Fiscal Year 2019 Key Accomplishments Tested 16 initiatives across 16 pilot stores to identify initiatives for full implementation in fiscal 2020 and fiscal 2021. Fiscal Year 2020 Key Accomplishments Retrofitted case lighting at 500 locations. Fiscal Year 2021 Key Accomplishments Retrofitted Case lighting at 134 locations.
Fiscal Year 2019 Key Accomplishments Reprogrammed lighting hours at over 400 locations. Fiscal Year 2020 Key Accomplishments Recommission refrigeration and HVAC systems at 200 locations. Fiscal Year 2021 Key Accomplishments Installed SMC fan motors in 88 locations.
Fiscal Year 2019 Key Accomplishments Implemented Basic Dashboard to track and benchmark energy usage (kWh/sqft). Fiscal Year 2020 Key Accomplishments Retrofit “Back of House” systems at over 500 locations. Fiscal Year 2021 Key Accomplishments Installed Digital Discus compressors at 105 locations.

We’re also proud to partner with Earth Day Canada and Natural Resources Canada to install 100 Level-3 fast-charging stations in the parking lots of 50 IGA grocery stores across Québec and New Brunswick by autumn 2021. Our customers will be able to charge their vehicles in just 20 minutes — the time it takes to shop for groceries. To help power our communities as well as their cars, proceeds from the charging stations will be donated to a local community organization in each of the 50 municipalities where they have been installed.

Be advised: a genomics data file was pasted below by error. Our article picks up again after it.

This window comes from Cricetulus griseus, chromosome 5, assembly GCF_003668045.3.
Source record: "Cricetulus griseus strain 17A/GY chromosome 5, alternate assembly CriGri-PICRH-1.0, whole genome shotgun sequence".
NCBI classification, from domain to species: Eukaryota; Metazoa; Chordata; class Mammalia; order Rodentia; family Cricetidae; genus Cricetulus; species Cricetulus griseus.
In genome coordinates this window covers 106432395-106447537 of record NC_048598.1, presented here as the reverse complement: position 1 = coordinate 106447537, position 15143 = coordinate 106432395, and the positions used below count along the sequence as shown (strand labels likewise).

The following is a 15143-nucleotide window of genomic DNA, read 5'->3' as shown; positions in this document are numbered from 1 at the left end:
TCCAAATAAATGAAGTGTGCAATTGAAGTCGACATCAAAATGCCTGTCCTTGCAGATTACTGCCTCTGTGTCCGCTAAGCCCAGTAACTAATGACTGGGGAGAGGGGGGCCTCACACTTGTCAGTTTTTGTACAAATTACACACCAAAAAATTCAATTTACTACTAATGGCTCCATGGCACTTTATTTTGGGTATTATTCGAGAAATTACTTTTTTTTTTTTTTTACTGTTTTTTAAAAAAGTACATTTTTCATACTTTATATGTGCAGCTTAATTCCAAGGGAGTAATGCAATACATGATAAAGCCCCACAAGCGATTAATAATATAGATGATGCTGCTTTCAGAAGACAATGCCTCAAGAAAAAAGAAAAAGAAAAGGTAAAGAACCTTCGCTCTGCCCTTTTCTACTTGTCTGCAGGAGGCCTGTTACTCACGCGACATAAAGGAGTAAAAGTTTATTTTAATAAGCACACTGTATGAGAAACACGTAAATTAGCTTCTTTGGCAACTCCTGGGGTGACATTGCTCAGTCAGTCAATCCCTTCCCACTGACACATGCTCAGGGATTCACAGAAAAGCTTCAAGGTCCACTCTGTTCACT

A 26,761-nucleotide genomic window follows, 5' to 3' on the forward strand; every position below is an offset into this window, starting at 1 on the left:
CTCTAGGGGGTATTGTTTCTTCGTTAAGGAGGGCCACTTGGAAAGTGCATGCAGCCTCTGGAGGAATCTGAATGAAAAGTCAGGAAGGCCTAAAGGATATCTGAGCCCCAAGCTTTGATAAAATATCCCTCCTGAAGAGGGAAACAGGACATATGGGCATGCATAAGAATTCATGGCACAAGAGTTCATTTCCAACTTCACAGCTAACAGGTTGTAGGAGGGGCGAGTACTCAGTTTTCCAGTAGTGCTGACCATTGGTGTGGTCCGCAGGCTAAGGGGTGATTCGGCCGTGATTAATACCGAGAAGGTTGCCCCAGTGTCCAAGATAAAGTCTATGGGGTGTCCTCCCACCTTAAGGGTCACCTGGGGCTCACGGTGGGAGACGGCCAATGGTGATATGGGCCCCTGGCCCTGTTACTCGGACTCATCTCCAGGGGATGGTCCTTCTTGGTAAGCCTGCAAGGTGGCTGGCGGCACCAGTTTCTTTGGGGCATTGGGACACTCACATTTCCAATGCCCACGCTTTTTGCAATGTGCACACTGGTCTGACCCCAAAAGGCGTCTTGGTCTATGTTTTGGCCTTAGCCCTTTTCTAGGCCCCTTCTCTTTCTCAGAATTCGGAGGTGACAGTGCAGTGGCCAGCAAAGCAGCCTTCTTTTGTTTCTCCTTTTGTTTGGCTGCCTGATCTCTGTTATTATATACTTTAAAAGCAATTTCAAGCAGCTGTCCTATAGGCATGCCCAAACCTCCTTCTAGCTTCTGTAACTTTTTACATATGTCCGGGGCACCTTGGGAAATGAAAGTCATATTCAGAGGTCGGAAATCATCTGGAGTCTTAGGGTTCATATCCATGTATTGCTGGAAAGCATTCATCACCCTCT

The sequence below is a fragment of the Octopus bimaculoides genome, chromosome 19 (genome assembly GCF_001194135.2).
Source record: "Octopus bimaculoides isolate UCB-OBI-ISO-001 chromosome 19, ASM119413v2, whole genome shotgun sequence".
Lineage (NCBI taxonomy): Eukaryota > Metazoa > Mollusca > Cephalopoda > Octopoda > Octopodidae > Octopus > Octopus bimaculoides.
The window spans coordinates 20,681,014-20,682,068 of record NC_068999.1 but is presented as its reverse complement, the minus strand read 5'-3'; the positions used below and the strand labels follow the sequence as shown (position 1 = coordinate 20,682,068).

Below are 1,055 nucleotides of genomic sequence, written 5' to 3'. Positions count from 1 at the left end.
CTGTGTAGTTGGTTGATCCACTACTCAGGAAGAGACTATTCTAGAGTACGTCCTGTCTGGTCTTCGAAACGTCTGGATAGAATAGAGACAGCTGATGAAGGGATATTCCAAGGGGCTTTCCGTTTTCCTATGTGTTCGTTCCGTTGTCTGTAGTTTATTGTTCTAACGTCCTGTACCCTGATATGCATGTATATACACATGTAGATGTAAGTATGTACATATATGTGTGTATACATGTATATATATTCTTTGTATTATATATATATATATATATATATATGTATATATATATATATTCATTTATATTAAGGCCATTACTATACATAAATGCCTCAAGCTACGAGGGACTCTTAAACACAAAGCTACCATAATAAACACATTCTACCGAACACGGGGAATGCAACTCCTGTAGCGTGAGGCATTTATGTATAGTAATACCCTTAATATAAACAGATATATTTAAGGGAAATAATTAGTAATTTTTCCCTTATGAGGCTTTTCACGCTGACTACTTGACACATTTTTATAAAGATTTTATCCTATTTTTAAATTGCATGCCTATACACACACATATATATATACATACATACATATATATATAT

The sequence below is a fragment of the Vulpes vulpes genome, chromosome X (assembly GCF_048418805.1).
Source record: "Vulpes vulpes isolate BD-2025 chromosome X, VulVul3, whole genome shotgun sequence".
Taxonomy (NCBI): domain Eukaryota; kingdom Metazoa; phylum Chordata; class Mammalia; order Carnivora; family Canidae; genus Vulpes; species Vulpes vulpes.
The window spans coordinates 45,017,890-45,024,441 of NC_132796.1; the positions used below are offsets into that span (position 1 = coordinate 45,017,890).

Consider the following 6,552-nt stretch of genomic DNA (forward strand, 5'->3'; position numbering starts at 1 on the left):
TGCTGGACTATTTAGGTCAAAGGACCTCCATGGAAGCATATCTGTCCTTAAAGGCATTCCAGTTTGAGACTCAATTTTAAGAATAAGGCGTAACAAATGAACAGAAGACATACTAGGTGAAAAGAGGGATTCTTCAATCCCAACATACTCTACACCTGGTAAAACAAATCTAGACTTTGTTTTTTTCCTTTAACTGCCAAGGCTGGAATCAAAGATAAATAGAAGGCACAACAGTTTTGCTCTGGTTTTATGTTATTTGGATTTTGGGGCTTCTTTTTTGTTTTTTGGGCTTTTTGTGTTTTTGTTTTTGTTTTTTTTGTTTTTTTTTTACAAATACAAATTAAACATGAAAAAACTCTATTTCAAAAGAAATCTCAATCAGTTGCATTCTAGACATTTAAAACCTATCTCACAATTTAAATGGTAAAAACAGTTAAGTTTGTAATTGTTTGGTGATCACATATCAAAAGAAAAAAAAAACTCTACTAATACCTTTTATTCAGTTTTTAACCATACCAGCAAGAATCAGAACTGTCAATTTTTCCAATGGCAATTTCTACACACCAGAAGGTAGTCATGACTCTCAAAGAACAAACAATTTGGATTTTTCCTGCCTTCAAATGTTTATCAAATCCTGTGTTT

initiative-desktop initiative-mobile

Climate Action in Our Communities

As part of our commitment to phase out single-use plastic grocery bags, we’re also taking steps to reduce the impacts of the paper bags sold in our stores. We donate to the international charity One Tree Planted, which uses that funding to offset carbon in the atmosphere by planting trees. With our support, the group plant 14,000 trees in Nova Scotia, reforesting 27 acres of former agriculture land with local tree species carefully chosen with biodiversity, climate stability and the surrounding community in mind. Our partnership with One Tree Planted continues in British Columbia, Ontario and Québec.

Our work on climate action connects with our focus on reducing plastics and food waste. Our work on climate action connects with our focus on reducing plastics and food waste.
Planet Info

Our work on climate action connects with our focus on reducing plastics and food waste.